One need not pray in another person’s language The language of the King James Bible and the 1662 Book of Common Prayer is not ours, it is theirs. It doesn’t define church for me; it defines 17th Century English church. And it is alien to the 21st Century North American church.
I have a devoted Rite I group at St. Paul’s that loves to worship in this alien language. I love them and support them by leading worship in an alien language. Yet, these aren’t our words. And that is significant.
When we worship, we are lifting up our thoughts and prayers to GOD. When we do so in community, we do so in a common language. For many this is the very reason why old church language is essential. I get that. I’ve even made that argument myself. But not any more. I don’t treat our common prayers as if it were Shakespeare and our common worship as if we were reciting Shakespeare. That is placing the style of communication before the substance—while I often find the style to be a barrier to the substance. Instead of recognizing the majesty of Shakespeare’s work in itself, we are imposing something about the style of communication upon the play-going audience. Imagine if we demanded every playwright and poet would mimic his style. Tony Kushner, August Wilson, and Harold Pinter would have rebelled from such an expectation anyway! Many of the greatest plays of the last century would have moved to the streets and low-rent theaters where (gasp) people interested in plays would actually go experience them. In many ways, this is what is actually happening all over the church world. People are leaving stuck institutions and finding places in which “real” worship can happen.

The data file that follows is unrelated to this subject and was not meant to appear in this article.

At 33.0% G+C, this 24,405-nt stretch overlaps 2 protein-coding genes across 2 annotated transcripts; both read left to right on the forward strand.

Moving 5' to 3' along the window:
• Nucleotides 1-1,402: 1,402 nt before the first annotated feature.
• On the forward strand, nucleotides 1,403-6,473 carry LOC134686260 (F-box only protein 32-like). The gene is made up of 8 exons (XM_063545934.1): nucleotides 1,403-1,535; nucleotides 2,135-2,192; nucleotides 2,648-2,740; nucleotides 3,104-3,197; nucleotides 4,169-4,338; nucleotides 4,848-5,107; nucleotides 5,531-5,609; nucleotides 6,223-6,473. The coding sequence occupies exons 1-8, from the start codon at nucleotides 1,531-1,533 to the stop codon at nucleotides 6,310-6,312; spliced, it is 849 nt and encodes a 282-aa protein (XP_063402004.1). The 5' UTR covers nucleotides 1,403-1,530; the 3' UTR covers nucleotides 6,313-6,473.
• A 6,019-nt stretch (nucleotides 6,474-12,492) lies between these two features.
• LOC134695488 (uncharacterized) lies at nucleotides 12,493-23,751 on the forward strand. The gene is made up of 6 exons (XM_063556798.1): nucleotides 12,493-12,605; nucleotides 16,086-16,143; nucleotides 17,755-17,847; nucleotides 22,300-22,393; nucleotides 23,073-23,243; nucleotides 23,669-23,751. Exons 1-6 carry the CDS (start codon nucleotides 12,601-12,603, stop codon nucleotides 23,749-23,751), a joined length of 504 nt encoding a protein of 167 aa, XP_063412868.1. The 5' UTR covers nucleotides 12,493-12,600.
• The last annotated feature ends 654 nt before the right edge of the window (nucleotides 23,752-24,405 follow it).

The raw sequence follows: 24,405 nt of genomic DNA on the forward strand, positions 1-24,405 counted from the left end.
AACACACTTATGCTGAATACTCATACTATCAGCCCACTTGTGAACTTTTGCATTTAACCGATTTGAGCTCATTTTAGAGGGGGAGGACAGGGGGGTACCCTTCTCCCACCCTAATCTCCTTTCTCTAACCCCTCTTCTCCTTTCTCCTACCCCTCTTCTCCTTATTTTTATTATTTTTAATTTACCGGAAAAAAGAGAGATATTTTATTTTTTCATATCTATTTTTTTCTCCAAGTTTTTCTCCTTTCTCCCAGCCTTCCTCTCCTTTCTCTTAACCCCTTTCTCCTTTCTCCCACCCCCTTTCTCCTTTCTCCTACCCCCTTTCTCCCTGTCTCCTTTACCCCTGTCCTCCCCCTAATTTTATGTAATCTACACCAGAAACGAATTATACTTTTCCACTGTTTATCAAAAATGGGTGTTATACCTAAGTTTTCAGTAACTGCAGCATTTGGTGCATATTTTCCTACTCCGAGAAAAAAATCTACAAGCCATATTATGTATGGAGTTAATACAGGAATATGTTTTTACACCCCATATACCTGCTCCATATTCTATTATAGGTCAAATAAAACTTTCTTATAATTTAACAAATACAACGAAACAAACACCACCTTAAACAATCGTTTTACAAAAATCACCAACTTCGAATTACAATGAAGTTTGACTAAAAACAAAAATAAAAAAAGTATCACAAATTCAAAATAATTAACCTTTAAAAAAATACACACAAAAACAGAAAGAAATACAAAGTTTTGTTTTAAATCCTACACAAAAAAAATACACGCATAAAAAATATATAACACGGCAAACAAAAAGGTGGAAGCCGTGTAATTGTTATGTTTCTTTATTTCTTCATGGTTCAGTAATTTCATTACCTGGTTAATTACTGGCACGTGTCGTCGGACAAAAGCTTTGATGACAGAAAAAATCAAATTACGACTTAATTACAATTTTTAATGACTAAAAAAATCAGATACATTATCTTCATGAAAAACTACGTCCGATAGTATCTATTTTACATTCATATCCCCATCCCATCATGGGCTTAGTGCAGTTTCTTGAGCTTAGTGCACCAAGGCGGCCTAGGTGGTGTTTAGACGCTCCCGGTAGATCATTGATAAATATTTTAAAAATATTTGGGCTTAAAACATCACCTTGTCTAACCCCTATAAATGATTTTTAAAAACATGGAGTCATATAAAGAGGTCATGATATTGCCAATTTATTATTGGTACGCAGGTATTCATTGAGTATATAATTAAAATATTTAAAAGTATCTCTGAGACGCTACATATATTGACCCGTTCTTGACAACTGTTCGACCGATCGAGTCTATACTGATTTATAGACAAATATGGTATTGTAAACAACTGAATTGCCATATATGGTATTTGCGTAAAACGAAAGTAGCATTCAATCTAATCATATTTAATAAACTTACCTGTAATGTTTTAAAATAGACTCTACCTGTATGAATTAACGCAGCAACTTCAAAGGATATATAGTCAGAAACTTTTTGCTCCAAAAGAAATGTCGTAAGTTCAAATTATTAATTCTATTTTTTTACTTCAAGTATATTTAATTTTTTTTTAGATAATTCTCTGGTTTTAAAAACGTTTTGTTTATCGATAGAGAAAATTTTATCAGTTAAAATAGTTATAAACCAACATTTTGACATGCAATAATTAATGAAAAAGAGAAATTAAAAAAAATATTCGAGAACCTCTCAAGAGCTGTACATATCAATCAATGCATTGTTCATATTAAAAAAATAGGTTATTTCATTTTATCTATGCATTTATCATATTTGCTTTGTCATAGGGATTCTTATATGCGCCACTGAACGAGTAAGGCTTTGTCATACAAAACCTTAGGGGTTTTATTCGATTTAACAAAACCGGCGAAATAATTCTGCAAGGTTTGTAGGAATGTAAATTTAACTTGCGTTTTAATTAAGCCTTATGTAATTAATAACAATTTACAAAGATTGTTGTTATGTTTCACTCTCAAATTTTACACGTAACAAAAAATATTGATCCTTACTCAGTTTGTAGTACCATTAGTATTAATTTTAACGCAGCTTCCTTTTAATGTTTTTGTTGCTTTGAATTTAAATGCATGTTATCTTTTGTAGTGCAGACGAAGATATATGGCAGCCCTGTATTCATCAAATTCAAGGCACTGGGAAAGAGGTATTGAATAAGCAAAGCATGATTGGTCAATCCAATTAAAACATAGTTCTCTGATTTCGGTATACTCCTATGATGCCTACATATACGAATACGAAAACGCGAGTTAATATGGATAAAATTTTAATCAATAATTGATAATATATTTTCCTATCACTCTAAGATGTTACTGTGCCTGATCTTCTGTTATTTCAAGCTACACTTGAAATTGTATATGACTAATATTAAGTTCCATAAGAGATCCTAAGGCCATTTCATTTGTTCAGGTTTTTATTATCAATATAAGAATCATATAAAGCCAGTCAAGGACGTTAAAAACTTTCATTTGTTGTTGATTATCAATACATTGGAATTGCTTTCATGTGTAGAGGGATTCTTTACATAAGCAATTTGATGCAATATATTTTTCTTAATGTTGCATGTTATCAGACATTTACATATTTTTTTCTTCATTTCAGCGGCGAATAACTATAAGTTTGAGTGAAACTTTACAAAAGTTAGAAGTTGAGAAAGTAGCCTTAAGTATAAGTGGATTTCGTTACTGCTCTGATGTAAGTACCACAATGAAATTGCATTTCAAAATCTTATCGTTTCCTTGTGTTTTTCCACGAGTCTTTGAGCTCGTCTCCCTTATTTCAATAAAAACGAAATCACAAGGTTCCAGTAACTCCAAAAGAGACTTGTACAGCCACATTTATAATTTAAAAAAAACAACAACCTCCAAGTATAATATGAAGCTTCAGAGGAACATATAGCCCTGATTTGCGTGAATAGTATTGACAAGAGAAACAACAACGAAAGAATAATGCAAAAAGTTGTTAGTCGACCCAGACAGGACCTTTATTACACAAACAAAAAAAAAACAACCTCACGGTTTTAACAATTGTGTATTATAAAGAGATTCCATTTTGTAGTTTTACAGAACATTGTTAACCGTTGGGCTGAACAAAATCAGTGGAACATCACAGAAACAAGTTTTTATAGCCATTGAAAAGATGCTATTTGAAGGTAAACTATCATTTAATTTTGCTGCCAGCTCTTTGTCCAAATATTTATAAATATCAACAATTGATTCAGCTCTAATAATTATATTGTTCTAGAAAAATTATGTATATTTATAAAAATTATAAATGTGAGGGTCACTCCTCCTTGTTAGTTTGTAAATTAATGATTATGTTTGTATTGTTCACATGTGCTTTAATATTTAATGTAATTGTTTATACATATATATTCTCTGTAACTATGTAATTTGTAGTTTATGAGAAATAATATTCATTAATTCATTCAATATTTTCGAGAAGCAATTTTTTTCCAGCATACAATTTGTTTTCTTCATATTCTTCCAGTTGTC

If language is a heavy part of our means of communicating the Good News, why obstruct that communication with out-dated language, or worse, communicate our stylistic desires for comfort and familiarity over the challenging, transforming Good News shared creatively and passionately from within?